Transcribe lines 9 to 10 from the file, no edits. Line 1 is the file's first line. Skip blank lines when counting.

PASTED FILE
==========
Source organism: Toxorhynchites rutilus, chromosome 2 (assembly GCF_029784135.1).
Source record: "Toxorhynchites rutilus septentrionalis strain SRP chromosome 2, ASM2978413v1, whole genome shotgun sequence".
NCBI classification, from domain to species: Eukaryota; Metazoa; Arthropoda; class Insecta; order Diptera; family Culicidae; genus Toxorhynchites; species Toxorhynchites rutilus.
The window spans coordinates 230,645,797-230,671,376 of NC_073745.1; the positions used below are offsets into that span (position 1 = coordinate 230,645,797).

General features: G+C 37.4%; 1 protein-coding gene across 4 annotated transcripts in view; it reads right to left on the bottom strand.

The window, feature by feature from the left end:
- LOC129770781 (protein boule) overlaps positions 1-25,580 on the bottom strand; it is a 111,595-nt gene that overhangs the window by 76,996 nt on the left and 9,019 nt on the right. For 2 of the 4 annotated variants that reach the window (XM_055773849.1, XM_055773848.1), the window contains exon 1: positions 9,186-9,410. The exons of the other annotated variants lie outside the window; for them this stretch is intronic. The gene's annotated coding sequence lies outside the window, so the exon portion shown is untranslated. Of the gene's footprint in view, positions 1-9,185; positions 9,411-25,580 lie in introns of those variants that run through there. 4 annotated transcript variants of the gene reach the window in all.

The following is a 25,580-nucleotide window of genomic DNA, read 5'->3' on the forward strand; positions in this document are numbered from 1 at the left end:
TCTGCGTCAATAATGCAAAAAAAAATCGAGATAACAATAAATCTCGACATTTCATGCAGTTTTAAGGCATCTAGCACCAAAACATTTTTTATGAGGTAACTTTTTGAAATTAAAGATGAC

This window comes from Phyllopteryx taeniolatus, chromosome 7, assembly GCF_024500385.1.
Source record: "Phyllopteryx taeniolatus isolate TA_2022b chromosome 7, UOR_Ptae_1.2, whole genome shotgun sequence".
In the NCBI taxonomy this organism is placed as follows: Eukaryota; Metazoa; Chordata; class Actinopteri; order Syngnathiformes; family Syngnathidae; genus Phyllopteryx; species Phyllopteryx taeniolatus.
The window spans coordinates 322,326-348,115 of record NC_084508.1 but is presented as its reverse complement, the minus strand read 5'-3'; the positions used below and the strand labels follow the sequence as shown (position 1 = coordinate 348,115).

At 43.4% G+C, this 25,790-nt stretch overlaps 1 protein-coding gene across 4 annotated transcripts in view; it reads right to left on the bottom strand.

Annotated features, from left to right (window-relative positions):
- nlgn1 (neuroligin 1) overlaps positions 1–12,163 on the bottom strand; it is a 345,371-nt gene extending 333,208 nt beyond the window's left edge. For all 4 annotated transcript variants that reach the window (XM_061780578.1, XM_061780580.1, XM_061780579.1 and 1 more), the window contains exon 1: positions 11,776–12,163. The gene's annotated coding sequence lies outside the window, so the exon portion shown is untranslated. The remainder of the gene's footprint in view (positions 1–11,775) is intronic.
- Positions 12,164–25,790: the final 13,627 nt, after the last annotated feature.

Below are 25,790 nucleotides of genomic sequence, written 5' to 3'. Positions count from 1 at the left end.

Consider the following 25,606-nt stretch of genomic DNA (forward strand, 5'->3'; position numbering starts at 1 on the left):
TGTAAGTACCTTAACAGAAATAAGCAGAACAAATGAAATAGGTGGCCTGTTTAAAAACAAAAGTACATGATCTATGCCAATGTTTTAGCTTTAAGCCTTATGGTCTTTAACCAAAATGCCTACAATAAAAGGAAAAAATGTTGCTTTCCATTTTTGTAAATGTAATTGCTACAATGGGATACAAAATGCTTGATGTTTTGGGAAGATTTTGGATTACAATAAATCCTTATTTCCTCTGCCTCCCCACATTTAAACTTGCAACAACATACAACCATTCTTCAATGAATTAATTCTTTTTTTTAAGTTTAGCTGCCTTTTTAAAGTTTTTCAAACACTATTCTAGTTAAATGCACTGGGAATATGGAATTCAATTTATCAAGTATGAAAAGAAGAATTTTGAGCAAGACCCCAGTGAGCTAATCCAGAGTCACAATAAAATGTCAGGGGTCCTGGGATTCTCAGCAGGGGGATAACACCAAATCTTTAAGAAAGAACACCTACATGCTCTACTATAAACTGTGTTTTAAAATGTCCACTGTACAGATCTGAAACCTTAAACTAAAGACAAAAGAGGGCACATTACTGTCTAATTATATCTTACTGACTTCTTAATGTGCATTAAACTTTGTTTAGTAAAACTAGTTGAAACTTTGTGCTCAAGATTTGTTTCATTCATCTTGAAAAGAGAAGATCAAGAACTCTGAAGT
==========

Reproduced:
TCTGCGTCAATAATGCAAAAAAAAATCGAGATAACAATAAATCTCGACATTTCATGCAGTTTTAAGGCATCTAGCACCAAAACATTTTTTATGAGGTAACTTTTTGAAATTAAAGATGAC

This window comes from Phyllopteryx taeniolatus, chromosome 7, assembly GCF_024500385.1.